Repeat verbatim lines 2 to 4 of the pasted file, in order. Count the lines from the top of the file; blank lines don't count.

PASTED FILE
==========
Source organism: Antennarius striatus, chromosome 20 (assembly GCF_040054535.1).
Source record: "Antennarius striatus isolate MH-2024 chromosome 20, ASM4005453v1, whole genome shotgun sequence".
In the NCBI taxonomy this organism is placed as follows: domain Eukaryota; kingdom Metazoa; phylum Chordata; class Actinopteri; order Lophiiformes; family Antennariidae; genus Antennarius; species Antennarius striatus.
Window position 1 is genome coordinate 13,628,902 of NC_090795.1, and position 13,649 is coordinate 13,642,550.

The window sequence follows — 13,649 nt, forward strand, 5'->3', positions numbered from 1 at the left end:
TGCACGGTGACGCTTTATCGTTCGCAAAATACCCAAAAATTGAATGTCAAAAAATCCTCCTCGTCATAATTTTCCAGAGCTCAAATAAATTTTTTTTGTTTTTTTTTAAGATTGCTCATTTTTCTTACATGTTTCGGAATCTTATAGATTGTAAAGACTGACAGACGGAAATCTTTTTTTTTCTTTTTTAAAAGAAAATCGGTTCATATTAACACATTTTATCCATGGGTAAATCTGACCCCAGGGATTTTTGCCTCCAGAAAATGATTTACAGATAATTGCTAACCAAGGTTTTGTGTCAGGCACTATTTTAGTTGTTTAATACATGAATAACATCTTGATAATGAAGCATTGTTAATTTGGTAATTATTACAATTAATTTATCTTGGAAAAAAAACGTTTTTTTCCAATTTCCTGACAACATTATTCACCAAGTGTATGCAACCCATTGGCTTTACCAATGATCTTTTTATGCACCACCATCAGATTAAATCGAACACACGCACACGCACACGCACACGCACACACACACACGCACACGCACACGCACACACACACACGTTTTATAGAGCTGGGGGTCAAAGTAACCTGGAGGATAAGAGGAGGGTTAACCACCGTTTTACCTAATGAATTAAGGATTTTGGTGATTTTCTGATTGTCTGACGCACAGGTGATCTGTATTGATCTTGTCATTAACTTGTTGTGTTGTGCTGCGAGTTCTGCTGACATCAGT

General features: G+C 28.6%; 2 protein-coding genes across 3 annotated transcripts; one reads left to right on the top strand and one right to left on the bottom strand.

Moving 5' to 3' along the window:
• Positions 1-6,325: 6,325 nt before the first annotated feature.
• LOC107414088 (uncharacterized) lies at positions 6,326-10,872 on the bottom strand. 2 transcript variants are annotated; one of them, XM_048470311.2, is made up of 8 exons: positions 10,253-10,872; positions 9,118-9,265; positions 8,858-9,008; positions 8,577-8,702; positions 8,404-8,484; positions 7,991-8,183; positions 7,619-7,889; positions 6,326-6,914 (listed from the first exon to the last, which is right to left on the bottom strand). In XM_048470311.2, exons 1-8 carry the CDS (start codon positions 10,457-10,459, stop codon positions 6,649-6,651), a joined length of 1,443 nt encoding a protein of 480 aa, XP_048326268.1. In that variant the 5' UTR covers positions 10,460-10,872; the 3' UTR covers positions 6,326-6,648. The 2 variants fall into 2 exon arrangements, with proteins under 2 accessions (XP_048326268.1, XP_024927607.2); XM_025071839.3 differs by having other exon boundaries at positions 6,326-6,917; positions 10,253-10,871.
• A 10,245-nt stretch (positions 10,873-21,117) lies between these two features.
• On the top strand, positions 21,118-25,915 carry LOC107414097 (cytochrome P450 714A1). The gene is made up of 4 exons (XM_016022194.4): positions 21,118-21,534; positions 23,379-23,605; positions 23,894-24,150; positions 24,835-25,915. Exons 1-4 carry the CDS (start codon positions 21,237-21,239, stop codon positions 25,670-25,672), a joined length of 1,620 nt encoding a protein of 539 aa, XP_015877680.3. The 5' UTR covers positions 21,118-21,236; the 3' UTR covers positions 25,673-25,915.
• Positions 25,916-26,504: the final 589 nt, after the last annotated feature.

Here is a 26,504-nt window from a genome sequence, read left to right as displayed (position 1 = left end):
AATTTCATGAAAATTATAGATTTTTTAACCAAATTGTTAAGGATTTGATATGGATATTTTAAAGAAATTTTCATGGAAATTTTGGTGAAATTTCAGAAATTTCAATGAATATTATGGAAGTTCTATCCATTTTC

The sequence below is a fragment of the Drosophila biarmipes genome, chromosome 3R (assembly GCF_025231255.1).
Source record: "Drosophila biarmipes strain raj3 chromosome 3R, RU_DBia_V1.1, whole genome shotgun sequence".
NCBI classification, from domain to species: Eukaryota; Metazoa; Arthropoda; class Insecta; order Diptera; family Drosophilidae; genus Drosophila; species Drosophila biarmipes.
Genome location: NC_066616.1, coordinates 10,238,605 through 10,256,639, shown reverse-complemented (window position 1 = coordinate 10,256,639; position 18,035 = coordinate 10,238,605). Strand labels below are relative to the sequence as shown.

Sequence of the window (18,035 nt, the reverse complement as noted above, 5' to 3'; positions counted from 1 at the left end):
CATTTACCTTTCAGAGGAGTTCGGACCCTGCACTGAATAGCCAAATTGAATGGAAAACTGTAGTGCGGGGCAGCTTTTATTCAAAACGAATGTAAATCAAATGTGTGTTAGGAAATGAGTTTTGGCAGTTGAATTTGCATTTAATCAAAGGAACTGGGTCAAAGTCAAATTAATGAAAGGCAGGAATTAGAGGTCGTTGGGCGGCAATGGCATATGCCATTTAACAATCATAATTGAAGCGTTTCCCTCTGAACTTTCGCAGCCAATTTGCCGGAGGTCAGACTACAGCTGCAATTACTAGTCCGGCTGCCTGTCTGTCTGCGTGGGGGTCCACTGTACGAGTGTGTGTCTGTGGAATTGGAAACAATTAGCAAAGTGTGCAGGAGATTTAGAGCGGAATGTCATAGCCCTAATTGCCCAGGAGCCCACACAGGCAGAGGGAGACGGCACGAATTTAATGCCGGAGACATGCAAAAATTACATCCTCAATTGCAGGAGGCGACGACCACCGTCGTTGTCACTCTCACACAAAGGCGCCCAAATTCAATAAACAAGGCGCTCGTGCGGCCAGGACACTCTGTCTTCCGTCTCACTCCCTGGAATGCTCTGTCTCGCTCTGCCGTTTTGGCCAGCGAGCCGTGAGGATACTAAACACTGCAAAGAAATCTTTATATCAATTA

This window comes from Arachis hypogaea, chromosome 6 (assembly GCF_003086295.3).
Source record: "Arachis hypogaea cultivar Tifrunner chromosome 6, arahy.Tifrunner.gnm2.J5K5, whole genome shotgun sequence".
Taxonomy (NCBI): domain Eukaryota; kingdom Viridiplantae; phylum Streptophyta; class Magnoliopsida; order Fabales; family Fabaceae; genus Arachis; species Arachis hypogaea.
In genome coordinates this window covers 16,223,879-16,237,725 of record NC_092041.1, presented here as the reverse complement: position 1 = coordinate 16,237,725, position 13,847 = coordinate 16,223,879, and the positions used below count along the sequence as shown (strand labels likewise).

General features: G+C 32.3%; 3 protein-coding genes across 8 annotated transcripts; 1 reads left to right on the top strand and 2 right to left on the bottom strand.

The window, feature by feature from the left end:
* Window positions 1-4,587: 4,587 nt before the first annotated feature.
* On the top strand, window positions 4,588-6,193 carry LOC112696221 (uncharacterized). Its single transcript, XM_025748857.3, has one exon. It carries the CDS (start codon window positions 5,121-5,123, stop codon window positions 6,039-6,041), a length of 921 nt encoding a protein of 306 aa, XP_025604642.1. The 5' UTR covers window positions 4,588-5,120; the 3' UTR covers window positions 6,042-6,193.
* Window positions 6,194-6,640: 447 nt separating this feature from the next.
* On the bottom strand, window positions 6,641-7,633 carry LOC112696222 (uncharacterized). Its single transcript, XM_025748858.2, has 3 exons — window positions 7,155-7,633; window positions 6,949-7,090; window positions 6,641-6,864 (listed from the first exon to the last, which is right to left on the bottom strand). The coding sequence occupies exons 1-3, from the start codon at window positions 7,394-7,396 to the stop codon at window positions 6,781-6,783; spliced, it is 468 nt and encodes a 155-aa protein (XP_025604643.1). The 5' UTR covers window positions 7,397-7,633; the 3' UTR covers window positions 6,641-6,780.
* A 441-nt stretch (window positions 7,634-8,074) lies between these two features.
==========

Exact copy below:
Source record: "Antennarius striatus isolate MH-2024 chromosome 20, ASM4005453v1, whole genome shotgun sequence".
In the NCBI taxonomy this organism is placed as follows: domain Eukaryota; kingdom Metazoa; phylum Chordata; class Actinopteri; order Lophiiformes; family Antennariidae; genus Antennarius; species Antennarius striatus.
Window position 1 is genome coordinate 13,628,902 of NC_090795.1, and position 13,649 is coordinate 13,642,550.